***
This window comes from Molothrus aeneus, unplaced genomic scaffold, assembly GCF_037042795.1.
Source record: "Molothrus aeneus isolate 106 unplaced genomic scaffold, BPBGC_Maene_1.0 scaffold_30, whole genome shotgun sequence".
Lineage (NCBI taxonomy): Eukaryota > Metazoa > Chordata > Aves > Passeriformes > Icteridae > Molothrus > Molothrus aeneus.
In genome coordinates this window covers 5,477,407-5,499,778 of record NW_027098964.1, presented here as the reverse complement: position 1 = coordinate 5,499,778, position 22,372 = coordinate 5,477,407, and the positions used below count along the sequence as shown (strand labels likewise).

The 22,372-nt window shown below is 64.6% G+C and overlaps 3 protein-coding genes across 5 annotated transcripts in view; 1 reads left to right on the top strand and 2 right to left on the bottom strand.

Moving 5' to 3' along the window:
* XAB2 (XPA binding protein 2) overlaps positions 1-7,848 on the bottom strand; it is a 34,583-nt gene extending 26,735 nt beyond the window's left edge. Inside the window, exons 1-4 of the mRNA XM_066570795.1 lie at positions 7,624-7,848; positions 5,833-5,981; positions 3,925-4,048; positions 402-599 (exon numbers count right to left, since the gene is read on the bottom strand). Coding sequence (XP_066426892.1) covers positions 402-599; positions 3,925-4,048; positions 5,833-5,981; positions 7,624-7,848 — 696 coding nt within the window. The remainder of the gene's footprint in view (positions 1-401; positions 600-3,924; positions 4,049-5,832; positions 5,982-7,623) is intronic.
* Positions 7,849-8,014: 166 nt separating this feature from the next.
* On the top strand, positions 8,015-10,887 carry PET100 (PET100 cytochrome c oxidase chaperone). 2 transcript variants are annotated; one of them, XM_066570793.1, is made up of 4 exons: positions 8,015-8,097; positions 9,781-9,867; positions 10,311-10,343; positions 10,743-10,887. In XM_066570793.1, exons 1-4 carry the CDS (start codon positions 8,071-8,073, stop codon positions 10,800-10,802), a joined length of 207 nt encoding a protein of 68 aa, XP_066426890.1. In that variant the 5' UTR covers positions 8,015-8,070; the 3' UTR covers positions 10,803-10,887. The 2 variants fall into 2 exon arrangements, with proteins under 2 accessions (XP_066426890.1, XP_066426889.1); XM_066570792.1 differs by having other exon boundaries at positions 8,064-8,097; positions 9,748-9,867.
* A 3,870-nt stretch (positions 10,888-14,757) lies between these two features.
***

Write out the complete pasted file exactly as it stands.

This window comes from Molothrus aeneus, unplaced genomic scaffold, assembly GCF_037042795.1.
Source record: "Molothrus aeneus isolate 106 unplaced genomic scaffold, BPBGC_Maene_1.0 scaffold_30, whole genome shotgun sequence".
Lineage (NCBI taxonomy): Eukaryota > Metazoa > Chordata > Aves > Passeriformes > Icteridae > Molothrus > Molothrus aeneus.
In genome coordinates this window covers 5,477,407-5,499,778 of record NW_027098964.1, presented here as the reverse complement: position 1 = coordinate 5,499,778, position 22,372 = coordinate 5,477,407, and the positions used below count along the sequence as shown (strand labels likewise).

The 22,372-nt window shown below is 64.6% G+C and overlaps 3 protein-coding genes across 5 annotated transcripts in view; 1 reads left to right on the top strand and 2 right to left on the bottom strand.

Moving 5' to 3' along the window:
* XAB2 (XPA binding protein 2) overlaps positions 1-7,848 on the bottom strand; it is a 34,583-nt gene extending 26,735 nt beyond the window's left edge. Inside the window, exons 1-4 of the mRNA XM_066570795.1 lie at positions 7,624-7,848; positions 5,833-5,981; positions 3,925-4,048; positions 402-599 (exon numbers count right to left, since the gene is read on the bottom strand). Coding sequence (XP_066426892.1) covers positions 402-599; positions 3,925-4,048; positions 5,833-5,981; positions 7,624-7,848 — 696 coding nt within the window. The remainder of the gene's footprint in view (positions 1-401; positions 600-3,924; positions 4,049-5,832; positions 5,982-7,623) is intronic.
* Positions 7,849-8,014: 166 nt separating this feature from the next.
* On the top strand, positions 8,015-10,887 carry PET100 (PET100 cytochrome c oxidase chaperone). 2 transcript variants are annotated; one of them, XM_066570793.1, is made up of 4 exons: positions 8,015-8,097; positions 9,781-9,867; positions 10,311-10,343; positions 10,743-10,887. In XM_066570793.1, exons 1-4 carry the CDS (start codon positions 8,071-8,073, stop codon positions 10,800-10,802), a joined length of 207 nt encoding a protein of 68 aa, XP_066426890.1. In that variant the 5' UTR covers positions 8,015-8,070; the 3' UTR covers positions 10,803-10,887. The 2 variants fall into 2 exon arrangements, with proteins under 2 accessions (XP_066426890.1, XP_066426889.1); XM_066570792.1 differs by having other exon boundaries at positions 8,064-8,097; positions 9,748-9,867.
* A 3,870-nt stretch (positions 10,888-14,757) lies between these two features.